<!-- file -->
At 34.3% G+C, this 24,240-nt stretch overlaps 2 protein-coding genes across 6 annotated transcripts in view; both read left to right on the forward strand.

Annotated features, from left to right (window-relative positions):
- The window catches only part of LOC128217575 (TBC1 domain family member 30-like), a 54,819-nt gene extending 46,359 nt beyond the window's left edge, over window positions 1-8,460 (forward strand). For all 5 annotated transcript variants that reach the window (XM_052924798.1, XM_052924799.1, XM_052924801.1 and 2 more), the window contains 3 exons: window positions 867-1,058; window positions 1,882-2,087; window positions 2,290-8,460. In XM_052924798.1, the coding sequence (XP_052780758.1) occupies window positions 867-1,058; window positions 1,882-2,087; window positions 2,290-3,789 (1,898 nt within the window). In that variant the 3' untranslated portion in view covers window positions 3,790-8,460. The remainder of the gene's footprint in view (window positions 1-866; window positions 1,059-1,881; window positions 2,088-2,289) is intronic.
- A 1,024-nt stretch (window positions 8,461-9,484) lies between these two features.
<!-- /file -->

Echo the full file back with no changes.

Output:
At 34.3% G+C, this 24,240-nt stretch overlaps 2 protein-coding genes across 6 annotated transcripts in view; both read left to right on the forward strand.

Annotated features, from left to right (window-relative positions):
- The window catches only part of LOC128217575 (TBC1 domain family member 30-like), a 54,819-nt gene extending 46,359 nt beyond the window's left edge, over window positions 1-8,460 (forward strand). For all 5 annotated transcript variants that reach the window (XM_052924798.1, XM_052924799.1, XM_052924801.1 and 2 more), the window contains 3 exons: window positions 867-1,058; window positions 1,882-2,087; window positions 2,290-8,460. In XM_052924798.1, the coding sequence (XP_052780758.1) occupies window positions 867-1,058; window positions 1,882-2,087; window positions 2,290-3,789 (1,898 nt within the window). In that variant the 3' untranslated portion in view covers window positions 3,790-8,460. The remainder of the gene's footprint in view (window positions 1-866; window positions 1,059-1,881; window positions 2,088-2,289) is intronic.
- A 1,024-nt stretch (window positions 8,461-9,484) lies between these two features.